Digging up the past with Haley
Published 1:36 pm Friday, January 28, 2022
Thank you to all who have expressed their enjoyment with my articles thus far. I am delighted to be writing! I need to announce that my January plans are going to spill over just a little into February due to my work life being disrupted in perhaps one of the most splendid ways, if such a way can exist. My mother and I have been sharing the honored duty of babysitting my grandson since my daughter went back to work full time at the end of December. Recently, my Daddy-o tested positive for COVID then my mommy followed suit a few days later. So, I have been on full time Amma/grandmother duty and will continue to be until my parents are back 100%. Now, on to the blabbing.
As I was gathering information to help me with fulfilling my January plans to continue “outlining interesting similarities and stark differences between the elements shaping the world on New Year’s 2022, compared to the components of life and humanity from 25, 50, 75 and 100 years ago,” as mentioned in my last column, I first realized that our archives aren’t quite complete and going back precisely 25, 50, 75, and 100 years while sticking to the realm of the archives-which were my inalterable plans since the start, was going to be impossible.
So, while dealing with the deep psychological human tendency to prefer round numbers over others and working with what was available, I was able to stick with some roundish numbers, but this week and next you’ll also be reading about events from assorted past eras, including news from 96 and 121 years ago.
The second fact that materialized during this museum-like expedition was the realization that spending time in the archives room is heaven for me. Being amongst these old newspapers, and the life stories that they tell through the real time documentation of days gone by, made yesteryear feel more authentic and sparked a wide array of emotions within me. I am sure the folks in the office heard me giggle with each mystifying discovery or instance of my finding evidence that further suggested that I do indeed live in the cultural past and only exist in the present day, or as I often say, born into the wrong generation. I am also sure my friends quickly got tired of me sending snaps.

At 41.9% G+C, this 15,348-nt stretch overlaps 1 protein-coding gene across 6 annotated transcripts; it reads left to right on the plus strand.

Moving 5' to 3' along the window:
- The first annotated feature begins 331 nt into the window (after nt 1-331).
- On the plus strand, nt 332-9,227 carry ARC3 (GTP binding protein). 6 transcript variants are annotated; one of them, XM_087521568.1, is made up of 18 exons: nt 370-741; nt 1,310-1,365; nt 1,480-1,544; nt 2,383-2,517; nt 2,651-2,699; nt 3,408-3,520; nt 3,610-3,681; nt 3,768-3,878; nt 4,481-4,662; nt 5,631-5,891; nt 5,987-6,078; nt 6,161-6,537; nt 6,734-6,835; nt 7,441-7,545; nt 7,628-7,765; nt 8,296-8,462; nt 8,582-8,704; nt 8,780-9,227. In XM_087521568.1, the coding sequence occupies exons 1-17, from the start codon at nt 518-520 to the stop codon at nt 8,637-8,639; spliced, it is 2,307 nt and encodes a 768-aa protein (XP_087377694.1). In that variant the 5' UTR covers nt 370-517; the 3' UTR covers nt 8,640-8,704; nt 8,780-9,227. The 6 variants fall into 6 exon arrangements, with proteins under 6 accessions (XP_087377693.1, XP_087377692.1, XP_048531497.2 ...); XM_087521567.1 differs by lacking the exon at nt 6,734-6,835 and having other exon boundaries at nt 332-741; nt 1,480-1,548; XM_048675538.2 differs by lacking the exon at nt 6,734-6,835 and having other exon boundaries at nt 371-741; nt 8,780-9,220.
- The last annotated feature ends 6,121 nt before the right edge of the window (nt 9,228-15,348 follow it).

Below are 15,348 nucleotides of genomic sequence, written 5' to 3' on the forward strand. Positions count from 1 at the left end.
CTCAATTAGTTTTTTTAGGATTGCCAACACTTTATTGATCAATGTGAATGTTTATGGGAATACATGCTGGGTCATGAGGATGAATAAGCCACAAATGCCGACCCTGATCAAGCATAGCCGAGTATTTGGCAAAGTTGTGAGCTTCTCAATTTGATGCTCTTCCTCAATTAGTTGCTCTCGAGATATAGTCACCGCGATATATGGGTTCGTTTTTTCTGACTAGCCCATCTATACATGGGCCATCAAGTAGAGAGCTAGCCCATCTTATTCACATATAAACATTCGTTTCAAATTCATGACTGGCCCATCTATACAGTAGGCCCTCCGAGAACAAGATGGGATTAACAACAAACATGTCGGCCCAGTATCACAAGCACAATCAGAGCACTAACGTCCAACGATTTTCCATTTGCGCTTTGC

Although I love genealogy, the stories and the way life really was way back when, is the source of my passion. Why is that? I have always wondered this, really. I’ve been labeled weird a time or two for one thing or another and although I wave my eccentric flag high and will always be just who I am, I am often perplexed as to why I am drawn to bygone times.
As my exploration in the archives room continued, and my desire to live in another time grew, I think I may have unraveled just a small bit of this mystery.
You know there has always been good and bad in the world, and always will be until thy Kingdom comes. As society has advanced, and equality and the understanding of why we need equality has begun to bloom, evil happenings have morphed with the times but the frequency and depth have widely expanded.
Is the slightly old-fashioned, more tender demeanor really that long gone? Can’t we grab a few of the primitive and more favorable characteristics of the past and drag them into the rest of 2022 and beyond?
We have a choice on what tomorrow will be. We can leave the less desirable baggage behind. There is a lot of stuff I need to leave there myself.
Although the steady increase in corruption does not fully explain my love for the, sometimes more virtuous, days of old, maybe my yearning for humanity to turn back to some of the old and more compassionate ways provides a clue. Something I am sure of is that as a only “30 something” year old woman, the elements of life have changed dramatically in my short years. Now, although thinking about the time span of 100 years ago seems like a world away, in the grand scheme of things 30 something is still young.
When I first heard the news that I was to be a grandmother, as appalling as it may sound, my first feeling was not that of extreme joy, although pure delight did come to me immediately after. My initial reaction was fueled by fear. Fear of my precious grandson, who is laying on a pallet staring and cooing at me while I type this, growing up in a world that is so different from even just a few decades ago.